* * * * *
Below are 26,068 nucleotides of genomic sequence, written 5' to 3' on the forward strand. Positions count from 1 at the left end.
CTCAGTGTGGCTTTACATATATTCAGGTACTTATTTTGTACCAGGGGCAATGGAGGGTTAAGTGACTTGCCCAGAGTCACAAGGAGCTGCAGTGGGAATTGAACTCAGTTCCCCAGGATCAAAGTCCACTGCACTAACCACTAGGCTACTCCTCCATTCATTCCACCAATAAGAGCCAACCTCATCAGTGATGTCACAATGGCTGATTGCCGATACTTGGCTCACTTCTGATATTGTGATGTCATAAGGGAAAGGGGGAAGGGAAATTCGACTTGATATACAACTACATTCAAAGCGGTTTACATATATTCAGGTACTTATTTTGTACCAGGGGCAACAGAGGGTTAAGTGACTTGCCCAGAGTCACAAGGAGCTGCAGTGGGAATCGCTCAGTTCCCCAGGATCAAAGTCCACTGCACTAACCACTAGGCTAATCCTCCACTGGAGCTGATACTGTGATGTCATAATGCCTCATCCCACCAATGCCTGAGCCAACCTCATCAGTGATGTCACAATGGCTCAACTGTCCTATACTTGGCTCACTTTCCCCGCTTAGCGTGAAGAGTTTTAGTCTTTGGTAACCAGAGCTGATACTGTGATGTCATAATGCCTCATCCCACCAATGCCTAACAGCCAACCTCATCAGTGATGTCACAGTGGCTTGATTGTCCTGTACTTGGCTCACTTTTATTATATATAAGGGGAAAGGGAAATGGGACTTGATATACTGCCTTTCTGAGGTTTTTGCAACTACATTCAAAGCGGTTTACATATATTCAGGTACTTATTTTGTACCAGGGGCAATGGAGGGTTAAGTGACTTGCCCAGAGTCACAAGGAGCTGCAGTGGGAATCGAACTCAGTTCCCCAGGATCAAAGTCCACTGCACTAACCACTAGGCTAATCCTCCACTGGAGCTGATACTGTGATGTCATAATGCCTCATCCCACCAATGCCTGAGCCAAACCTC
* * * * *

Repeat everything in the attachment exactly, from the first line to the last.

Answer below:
Below are 26,068 nucleotides of genomic sequence, written 5' to 3' on the forward strand. Positions count from 1 at the left end.
CTCAGTGTGGCTTTACATATATTCAGGTACTTATTTTGTACCAGGGGCAATGGAGGGTTAAGTGACTTGCCCAGAGTCACAAGGAGCTGCAGTGGGAATTGAACTCAGTTCCCCAGGATCAAAGTCCACTGCACTAACCACTAGGCTACTCCTCCATTCATTCCACCAATAAGAGCCAACCTCATCAGTGATGTCACAATGGCTGATTGCCGATACTTGGCTCACTTCTGATATTGTGATGTCATAAGGGAAAGGGGGAAGGGAAATTCGACTTGATATACAACTACATTCAAAGCGGTTTACATATATTCAGGTACTTATTTTGTACCAGGGGCAACAGAGGGTTAAGTGACTTGCCCAGAGTCACAAGGAGCTGCAGTGGGAATCGCTCAGTTCCCCAGGATCAAAGTCCACTGCACTAACCACTAGGCTAATCCTCCACTGGAGCTGATACTGTGATGTCATAATGCCTCATCCCACCAATGCCTGAGCCAACCTCATCAGTGATGTCACAATGGCTCAACTGTCCTATACTTGGCTCACTTTCCCCGCTTAGCGTGAAGAGTTTTAGTCTTTGGTAACCAGAGCTGATACTGTGATGTCATAATGCCTCATCCCACCAATGCCTAACAGCCAACCTCATCAGTGATGTCACAGTGGCTTGATTGTCCTGTACTTGGCTCACTTTTATTATATATAAGGGGAAAGGGAAATGGGACTTGATATACTGCCTTTCTGAGGTTTTTGCAACTACATTCAAAGCGGTTTACATATATTCAGGTACTTATTTTGTACCAGGGGCAATGGAGGGTTAAGTGACTTGCCCAGAGTCACAAGGAGCTGCAGTGGGAATCGAACTCAGTTCCCCAGGATCAAAGTCCACTGCACTAACCACTAGGCTAATCCTCCACTGGAGCTGATACTGTGATGTCATAATGCCTCATCCCACCAATGCCTGAGCCAAACCTC